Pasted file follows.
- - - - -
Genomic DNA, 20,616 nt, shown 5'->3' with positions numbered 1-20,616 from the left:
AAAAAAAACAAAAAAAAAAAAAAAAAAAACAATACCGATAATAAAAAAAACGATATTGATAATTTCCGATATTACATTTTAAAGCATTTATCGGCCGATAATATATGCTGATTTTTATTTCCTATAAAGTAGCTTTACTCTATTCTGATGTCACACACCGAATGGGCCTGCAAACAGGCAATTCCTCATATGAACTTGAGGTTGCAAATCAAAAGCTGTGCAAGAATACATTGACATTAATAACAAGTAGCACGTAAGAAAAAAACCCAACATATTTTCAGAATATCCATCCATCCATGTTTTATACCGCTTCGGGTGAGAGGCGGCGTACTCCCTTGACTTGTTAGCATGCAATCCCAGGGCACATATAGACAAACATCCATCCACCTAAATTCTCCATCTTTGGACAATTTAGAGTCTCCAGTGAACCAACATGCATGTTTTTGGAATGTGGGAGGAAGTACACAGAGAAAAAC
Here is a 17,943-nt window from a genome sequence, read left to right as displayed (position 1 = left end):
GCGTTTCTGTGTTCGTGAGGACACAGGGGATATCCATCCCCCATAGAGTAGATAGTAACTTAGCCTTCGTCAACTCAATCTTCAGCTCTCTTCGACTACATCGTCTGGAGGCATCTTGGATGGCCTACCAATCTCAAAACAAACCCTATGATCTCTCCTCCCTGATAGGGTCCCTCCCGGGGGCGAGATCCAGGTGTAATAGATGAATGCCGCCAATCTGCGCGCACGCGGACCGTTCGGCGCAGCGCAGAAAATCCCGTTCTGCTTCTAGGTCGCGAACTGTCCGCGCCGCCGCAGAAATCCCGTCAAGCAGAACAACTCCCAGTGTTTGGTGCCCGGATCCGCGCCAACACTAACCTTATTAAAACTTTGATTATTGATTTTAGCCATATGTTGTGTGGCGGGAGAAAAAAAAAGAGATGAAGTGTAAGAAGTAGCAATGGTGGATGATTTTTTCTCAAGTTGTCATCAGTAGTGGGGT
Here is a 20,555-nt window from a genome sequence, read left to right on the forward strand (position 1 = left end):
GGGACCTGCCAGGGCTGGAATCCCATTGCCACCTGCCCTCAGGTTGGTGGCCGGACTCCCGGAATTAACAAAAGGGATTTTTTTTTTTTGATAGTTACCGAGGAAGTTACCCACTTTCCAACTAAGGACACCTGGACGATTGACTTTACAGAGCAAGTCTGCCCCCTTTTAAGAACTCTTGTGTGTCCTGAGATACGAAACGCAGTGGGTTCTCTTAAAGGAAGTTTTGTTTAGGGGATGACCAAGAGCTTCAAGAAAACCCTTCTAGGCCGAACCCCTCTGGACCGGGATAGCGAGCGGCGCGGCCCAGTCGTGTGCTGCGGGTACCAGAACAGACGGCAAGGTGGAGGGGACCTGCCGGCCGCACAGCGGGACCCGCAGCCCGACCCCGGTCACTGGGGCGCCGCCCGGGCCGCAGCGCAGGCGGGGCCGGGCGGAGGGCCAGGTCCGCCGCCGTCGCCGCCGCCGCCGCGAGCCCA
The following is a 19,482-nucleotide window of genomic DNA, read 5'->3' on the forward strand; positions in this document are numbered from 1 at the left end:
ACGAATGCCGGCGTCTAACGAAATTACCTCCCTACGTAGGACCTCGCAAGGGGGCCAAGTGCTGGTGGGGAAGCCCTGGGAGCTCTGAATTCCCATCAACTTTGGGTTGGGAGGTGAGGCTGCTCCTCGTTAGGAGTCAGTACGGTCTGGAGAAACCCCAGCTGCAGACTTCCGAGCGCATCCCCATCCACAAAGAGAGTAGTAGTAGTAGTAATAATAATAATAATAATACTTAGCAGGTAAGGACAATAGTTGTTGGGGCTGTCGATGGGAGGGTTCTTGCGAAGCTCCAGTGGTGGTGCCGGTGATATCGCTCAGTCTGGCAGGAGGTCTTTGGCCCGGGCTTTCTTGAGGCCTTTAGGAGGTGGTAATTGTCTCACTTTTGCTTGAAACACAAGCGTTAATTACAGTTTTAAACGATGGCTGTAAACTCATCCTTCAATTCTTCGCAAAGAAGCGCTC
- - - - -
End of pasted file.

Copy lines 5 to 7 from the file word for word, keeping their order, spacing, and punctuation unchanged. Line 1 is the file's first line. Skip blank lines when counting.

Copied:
Here is a 20,555-nt window from a genome sequence, read left to right on the forward strand (position 1 = left end):
GGGACCTGCCAGGGCTGGAATCCCATTGCCACCTGCCCTCAGGTTGGTGGCCGGACTCCCGGAATTAACAAAAGGGATTTTTTTTTTTTGATAGTTACCGAGGAAGTTACCCACTTTCCAACTAAGGACACCTGGACGATTGACTTTACAGAGCAAGTCTGCCCCCTTTTAAGAACTCTTGTGTGTCCTGAGATACGAAACGCAGTGGGTTCTCTTAAAGGAAGTTTTGTTTAGGGGATGACCAAGAGCTTCAAGAAAACCCTTCTAGGCCGAACCCCTCTGGACCGGGATAGCGAGCGGCGCGGCCCAGTCGTGTGCTGCGGGTACCAGAACAGACGGCAAGGTGGAGGGGACCTGCCGGCCGCACAGCGGGACCCGCAGCCCGACCCCGGTCACTGGGGCGCCGCCCGGGCCGCAGCGCAGGCGGGGCCGGGCGGAGGGCCAGGTCCGCCGCCGTCGCCGCCGCCGCCGCGAGCCCA
The following is a 19,482-nucleotide window of genomic DNA, read 5'->3' on the forward strand; positions in this document are numbered from 1 at the left end: